He started up his own business and started selling coffee from a mobile trailer in the street. To this day it's been the best coffee I've ever had. He was really passionate about it, it was just good timing/luck that I met him and had a chance to get coffee from his shop. He travelled a lot and sourced his own dedicated supplies and shortly after moved into a shop and everyone in town went to his shop rather than the chains. However he moved away and I've since been trying to find something that compares - I'm yet to find it.
Currently I'm using a Bialetti purculator, with illy coffee. But my frustration with this method is that I have to wait for it to cool before I can make any more.
I need to also find and sample what other coffees are out there and who supplies them and find one that's the nicest on my palette. But I imagine that the taste is a combination of good coffee, a good grind and enough skill to make it. All if which I have yet to learn.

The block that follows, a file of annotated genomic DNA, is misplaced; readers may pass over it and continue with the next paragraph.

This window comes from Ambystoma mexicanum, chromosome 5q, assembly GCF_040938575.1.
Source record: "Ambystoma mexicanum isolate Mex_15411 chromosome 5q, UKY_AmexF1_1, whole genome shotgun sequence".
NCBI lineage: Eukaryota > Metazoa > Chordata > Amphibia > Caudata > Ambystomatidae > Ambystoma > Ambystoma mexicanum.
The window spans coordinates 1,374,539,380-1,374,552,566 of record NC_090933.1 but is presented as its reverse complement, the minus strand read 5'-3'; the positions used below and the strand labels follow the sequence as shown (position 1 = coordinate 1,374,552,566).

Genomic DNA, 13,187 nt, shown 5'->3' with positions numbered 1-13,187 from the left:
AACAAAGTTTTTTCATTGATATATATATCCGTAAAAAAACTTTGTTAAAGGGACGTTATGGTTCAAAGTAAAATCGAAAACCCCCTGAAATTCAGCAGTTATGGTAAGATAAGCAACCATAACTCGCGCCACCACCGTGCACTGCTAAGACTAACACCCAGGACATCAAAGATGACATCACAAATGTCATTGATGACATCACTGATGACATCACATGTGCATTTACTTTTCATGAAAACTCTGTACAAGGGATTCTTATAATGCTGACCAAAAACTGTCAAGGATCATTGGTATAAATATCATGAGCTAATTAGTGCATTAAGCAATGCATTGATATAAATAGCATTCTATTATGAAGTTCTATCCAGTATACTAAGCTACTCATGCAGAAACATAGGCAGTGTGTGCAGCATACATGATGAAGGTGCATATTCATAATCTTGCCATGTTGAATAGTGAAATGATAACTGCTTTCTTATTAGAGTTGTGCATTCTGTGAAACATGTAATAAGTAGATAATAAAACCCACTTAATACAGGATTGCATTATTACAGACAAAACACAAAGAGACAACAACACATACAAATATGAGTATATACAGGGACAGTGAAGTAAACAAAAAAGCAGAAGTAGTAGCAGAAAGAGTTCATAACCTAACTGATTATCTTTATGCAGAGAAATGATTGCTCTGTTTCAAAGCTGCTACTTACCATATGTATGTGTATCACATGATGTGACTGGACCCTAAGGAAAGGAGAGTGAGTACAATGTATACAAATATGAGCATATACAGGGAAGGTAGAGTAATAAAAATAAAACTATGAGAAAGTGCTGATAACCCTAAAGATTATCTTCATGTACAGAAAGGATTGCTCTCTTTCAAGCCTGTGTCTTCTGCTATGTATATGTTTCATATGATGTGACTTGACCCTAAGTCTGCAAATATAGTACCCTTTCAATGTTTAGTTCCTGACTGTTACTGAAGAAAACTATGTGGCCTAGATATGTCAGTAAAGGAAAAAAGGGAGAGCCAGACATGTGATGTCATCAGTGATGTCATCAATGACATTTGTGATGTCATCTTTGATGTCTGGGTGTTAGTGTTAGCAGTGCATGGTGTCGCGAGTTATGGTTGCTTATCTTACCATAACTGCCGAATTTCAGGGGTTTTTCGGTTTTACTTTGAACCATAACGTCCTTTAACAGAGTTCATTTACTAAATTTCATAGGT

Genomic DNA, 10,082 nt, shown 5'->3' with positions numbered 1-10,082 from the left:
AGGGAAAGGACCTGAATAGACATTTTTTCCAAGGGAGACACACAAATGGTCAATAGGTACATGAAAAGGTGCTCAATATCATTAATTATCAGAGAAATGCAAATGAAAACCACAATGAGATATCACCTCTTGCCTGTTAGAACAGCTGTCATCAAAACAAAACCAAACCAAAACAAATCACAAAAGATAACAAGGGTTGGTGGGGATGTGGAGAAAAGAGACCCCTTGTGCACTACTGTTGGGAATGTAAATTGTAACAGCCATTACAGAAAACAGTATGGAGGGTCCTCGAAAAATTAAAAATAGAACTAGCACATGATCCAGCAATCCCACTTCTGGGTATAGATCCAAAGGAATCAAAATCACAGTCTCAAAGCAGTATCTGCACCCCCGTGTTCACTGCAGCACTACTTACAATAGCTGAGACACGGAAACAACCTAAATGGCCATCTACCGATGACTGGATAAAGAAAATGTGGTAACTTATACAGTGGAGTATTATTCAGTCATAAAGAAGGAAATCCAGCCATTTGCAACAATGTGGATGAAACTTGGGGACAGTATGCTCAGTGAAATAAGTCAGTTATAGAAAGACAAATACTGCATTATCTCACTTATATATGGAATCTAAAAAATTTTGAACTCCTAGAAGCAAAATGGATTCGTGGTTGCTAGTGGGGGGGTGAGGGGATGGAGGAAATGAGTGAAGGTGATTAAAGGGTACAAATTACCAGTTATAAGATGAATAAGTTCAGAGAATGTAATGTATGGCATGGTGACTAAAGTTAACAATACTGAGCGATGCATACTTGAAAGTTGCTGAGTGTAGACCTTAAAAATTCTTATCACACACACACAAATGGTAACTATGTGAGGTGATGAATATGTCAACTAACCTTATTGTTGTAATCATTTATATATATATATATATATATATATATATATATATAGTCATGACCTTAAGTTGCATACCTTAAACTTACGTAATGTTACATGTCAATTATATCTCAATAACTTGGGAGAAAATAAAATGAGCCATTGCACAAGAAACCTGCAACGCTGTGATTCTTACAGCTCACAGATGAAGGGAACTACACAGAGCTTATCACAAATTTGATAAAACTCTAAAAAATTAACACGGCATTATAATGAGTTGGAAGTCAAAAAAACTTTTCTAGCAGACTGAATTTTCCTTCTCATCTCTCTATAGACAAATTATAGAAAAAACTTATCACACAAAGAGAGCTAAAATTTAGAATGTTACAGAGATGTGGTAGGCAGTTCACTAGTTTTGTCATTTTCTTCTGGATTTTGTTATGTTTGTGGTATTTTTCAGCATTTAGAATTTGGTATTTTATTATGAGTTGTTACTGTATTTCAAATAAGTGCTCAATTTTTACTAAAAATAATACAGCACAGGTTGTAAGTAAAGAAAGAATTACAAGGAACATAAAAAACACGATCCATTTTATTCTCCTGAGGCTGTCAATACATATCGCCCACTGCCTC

Hope that gives you an idea of where I'm starting from.
Well to help the others out here who can't seem to use a currency converter. 200 pound is about $307 here.
A silvia would be out of the question as they sell for roughly 470pound + shipping.
Also avoid ebay and stick with amazon.co.uk you'll have a better chance at finding something for cheap
After doing research the best machine for your price range would be:
Gaggia Classic RI8161 Coffee Machine with Professional Filter Holder, Stainless Steel Body - 199 pound + shipping.
It's this or a Delonghi machine based upon reviews on the products which are in your price range and sold on amazon. I mention amazon because amazon is king for the UK and US and EU. If we had an Amazon Australia most companies wouldn't exist anymore as most items have free shipping and are dirt cheap.
I know of several Australians who buy from Amazon in the UK, US and EU for various items. It's much safer and cheaper than fleebay.
Last edited by neofelis; 8th September 2012 at 06:12 AM.